While the study of the human genome dates back decades, moving from an understanding of the proteins that carry out some of the basic functions of life to developing and manufacturing drugs targeting serious diseases is a very recent achievement.
Founded in 1992 on the back of the genomic revolution, Human Genome Sciences (HGS) initially focused on the discovery and sequencing of genes associated with diseases that resulted from an excess or deficiency of a specific protein in the body. HGS then added the preclinical, drug development, manufacturing and distribution capabilities to turn its basic research into therapies, and bring those therapies to patients.
Goldman Sachs has worked with HGS for many years, helping the company grow, and developing a financing strategy to fund the late-stage clinical development and commercial launch of HGS’ drugs.
Developing Drugs: A Capital-Intensive Proposition
Developing drugs requires a lot of capital: on average, more than a billion dollars and 12 to 15 years from discovery all the way to commercialization. Having a funding strategy is critically important.
Goldman Sachs, as joint lead manager, helped HGS with two common stock offerings in 2009, the first for $373.8 million, and the second for $476.8 million, enabling HGS to continue to fund the development of its existing and future pipeline and the manufacturing and commercialization of its products.
Recently, HGS launched its first major product and became a fully commercial biopharmaceutical company. Manufacturing is a core competency at HGS and represents a significant strategic advantage. HGS has two state-of-the-art manufacturing facilities in Maryland, totaling approximately 400,000 square feet and offering both small-scale and large-scale production capabilities. These very specialized facilities require absolute control of the manufacturing environment in order to isolate, purify and mass produce biological products on a commercial scale. The financing requirements are significant.
HGS is part of the biotech focus in Maryland, supporting the local economy
The biotechnology industry in Maryland is robust. There are more than 500 biotech companies in the state, from startups to public companies, comprising more than 71,000 workers. The life sciences industry contributes about $17.6B to Maryland annually, or 6% of the state’s GDP. This has resulted in not only higher salaries and better benefits for employees but also in better job prospects for the pipeline of PhDs coming out of the region’s universities.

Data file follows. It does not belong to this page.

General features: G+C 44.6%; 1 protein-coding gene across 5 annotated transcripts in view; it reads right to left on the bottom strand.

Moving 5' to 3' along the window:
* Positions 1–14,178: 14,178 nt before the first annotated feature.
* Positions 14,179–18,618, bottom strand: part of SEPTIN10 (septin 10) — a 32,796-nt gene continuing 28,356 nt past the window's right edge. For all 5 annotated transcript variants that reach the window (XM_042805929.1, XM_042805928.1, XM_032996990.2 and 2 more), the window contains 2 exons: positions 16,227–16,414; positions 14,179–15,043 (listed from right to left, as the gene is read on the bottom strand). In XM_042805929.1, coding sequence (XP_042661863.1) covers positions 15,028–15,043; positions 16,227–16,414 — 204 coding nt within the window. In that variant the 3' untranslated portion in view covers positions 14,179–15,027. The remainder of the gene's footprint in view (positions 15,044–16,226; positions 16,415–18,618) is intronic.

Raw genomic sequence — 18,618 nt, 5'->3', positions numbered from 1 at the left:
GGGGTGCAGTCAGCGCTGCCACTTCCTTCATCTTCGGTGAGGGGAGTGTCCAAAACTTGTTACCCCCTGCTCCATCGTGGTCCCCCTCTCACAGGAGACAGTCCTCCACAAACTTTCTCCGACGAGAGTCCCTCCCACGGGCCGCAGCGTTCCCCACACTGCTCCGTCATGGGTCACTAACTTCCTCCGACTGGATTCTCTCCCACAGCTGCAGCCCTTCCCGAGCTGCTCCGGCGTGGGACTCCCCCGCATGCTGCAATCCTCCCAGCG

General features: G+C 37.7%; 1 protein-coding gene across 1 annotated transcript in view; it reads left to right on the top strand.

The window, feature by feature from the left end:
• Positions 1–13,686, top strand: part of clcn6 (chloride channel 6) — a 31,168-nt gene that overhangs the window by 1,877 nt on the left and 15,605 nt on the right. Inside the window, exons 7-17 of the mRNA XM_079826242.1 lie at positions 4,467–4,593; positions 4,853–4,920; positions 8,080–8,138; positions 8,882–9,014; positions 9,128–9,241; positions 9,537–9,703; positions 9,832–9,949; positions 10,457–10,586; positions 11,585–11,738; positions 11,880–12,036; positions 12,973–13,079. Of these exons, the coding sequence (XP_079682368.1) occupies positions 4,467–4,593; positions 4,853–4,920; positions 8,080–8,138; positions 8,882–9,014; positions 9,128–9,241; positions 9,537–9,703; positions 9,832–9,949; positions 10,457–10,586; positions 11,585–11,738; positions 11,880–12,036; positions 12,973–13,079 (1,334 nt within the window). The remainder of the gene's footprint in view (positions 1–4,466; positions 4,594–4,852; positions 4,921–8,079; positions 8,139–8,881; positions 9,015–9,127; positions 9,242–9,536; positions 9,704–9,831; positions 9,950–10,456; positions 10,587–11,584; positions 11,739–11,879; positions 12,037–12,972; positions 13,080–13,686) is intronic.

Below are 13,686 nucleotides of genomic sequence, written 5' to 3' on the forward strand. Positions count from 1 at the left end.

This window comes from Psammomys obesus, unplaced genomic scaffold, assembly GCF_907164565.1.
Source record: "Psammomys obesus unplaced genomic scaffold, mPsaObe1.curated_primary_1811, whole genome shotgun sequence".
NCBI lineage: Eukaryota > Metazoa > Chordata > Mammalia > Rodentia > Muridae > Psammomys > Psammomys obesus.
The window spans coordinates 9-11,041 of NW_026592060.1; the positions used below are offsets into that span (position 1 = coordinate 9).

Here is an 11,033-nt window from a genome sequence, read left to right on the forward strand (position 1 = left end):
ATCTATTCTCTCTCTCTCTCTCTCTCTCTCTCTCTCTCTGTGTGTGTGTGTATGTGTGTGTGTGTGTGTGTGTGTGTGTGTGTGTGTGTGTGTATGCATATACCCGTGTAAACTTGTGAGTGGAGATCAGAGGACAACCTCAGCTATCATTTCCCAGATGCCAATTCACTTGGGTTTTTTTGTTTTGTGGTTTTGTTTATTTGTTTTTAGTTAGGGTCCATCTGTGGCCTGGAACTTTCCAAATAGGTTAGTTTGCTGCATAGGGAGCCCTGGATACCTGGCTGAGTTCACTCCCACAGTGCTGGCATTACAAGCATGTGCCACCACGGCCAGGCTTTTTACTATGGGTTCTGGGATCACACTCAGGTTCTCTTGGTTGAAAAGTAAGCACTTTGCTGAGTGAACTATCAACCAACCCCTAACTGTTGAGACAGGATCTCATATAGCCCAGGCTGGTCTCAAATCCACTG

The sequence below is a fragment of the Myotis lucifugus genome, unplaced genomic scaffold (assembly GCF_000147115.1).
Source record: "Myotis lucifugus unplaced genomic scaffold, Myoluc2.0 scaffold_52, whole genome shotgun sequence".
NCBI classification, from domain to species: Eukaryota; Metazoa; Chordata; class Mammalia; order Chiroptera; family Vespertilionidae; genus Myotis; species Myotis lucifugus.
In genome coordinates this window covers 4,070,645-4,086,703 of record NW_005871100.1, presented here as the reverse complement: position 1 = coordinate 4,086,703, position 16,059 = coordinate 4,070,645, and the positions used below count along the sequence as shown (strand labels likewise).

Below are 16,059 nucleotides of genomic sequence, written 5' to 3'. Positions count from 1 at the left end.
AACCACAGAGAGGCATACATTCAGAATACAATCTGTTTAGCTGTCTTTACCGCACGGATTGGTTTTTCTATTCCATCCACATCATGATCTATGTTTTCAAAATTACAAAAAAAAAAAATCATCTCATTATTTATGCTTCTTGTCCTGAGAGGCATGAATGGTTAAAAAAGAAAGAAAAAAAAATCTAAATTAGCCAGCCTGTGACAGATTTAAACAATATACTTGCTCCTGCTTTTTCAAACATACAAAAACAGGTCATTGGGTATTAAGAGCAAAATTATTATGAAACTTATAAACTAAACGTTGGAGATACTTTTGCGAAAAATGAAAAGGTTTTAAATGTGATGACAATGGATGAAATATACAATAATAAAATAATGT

Life sciences accounted for one third of all Maryland’s job gains between 2002 and 2010. Recognizing this impact on the economic growth in Maryland, Governor O’Malley has spearheaded a number of strategic investments in Maryland’s bioscience industry, creating the Maryland Life Sciences Advisory Board in 2007, and in 2009 launching BioMaryland 2020, a 10-year, $1.3 billion initiative for advancing Maryland’s bioscience industry.
HGS has been an active member of the life sciences community, with H. Thomas Watkins, its President and CEO, serving as Chair of the Biotechnology Industry Organization (BIO) and Chair of the Maryland Life Sciences Advisory Board, which is tasked with developing a comprehensive strategic plan for Maryland’s life sciences industry. In addition, HGS has partnered with academic institutions in the local community such as Montgomery College in Germantown to help shape a curriculum to prepare students for the biotechnology industry. In addition to assisting with the curriculum, HGS has also donated specialized equipment as well as provided scholarship money, investing in a robust pipeline of future biotech workers.
Source for all stats and figures: Maryland Biotechnology Center
Goldman Sachs’ Global Healthcare Investment Banking Group provides strategic advice and financial services to leading healthcare companies around the world, including biotechnology, life sciences, medical technology and pharmaceuticals, helping them with many types of transactions including initial public offerings, risk management, equity and debt underwriting, and mergers and acquisitions, to meet their needs.